In order to maximize the retention, the mobile phases for reversed phase HPLC of polar or ionizable compounds should be chosen to minimize the charge on the molecule. Charged molecules are highly solvated and have a greater affinity for the mobile phase over the stationary phase. Acidic compounds are less solvated below their pKa, while basic compounds are less solvated above their pKa. Estimations of pKa for risedronate were performed using ACD Labs software (Toronto, Canada). The results of calculations gave three pKa values, 0.32 and 0.94 for the acidic phosphate groups, and 5.07 for the nitrogen in the pyridine ring. The overall acidic character led us to start with acidic mobile phases.
  2. Scouting pH conditions
    At low pH, a gradient from 5 to 75% methanol over 20 minutes, 25 mM potassium phosphate (pH 2.5) at 1 mL/min on a 15 cm x 4.6 mm I.D., 5 μm Ascentis C18 column did not give adequate retention (k = 0.30, Figure 2). In the event that the ionization of the pyridine nitrogen plays a significant role in the solvation character of the molecule, we increased the mobile phase pH to 7 and ran a fast gradient from 5 to 19% methanol over 4 minutes, 25 mM potassium phosphate (pH 7) at 1 mL/min on a 15 cm x 4.6 mm I.D., 5 μm Ascentis C18 column. Retention was still not adequate (k = 0.21, Figure 3).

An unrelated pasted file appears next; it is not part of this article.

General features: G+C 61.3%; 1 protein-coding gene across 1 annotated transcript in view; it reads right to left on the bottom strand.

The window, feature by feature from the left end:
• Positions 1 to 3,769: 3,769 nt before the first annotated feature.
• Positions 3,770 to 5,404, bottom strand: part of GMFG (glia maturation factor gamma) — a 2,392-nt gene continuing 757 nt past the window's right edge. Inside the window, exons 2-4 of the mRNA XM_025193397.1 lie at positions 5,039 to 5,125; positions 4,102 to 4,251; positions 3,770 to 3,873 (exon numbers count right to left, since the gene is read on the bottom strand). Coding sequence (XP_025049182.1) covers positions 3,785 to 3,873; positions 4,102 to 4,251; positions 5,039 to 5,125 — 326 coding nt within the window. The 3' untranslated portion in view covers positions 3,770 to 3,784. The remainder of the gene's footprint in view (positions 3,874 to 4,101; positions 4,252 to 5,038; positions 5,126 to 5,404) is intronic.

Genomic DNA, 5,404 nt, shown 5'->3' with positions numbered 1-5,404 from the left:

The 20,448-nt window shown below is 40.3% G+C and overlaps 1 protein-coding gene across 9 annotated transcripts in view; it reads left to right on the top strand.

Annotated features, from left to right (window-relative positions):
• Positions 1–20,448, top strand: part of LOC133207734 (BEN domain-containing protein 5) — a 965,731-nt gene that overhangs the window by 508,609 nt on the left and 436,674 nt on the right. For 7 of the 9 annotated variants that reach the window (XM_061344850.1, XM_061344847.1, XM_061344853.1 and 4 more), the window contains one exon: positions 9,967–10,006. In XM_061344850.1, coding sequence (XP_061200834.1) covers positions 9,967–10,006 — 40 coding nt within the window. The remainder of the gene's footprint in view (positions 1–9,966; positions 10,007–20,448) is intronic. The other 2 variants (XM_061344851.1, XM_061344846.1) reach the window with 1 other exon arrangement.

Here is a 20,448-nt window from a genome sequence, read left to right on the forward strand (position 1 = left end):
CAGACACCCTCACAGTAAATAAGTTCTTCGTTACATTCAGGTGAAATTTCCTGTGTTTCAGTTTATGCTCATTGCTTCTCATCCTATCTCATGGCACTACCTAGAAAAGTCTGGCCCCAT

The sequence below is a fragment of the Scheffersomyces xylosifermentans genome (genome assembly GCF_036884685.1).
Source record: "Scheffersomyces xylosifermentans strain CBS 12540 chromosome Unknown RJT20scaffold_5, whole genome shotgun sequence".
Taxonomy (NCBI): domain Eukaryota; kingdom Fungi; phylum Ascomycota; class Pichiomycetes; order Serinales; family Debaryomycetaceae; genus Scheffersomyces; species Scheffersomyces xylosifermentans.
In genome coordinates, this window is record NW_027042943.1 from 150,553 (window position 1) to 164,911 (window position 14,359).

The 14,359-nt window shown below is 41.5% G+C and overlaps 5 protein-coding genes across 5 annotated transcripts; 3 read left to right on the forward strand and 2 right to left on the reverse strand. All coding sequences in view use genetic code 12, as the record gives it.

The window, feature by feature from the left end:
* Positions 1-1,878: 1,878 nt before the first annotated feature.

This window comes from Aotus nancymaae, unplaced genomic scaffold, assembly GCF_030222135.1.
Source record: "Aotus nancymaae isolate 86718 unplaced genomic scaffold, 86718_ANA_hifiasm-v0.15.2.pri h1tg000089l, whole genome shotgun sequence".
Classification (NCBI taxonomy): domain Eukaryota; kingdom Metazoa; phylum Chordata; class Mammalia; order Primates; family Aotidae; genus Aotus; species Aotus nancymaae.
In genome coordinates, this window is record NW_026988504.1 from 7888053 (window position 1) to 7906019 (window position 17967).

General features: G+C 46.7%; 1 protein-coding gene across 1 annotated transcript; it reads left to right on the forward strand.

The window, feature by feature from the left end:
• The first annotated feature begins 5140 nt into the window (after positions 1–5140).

Figure 2 ......... HPLC of risedronate at low pH, no ion pair, C18 column, gradient

    Figure 3 ......... HPLC of risedronate at pH 7, no ion pair, C18 column, gradient

  3. Changing stationary phase selectivity
    Within the population of reversed phase columns, C18 is by far the most commonly employed. However, other stationary phases exist that still operate via a reversed phase mechanism, but give different selectivity or enhanced retention compared to a C18. Two such phases are Discovery HS F5 (pentafluorophenyl phase) and Ascentis RP-Amide (embedded polar group phase). The above steps were repeated on 15 cm x 4.6 mm columns of these two phases. Neither column provided significant retention enhancement of risedronate under these conditions.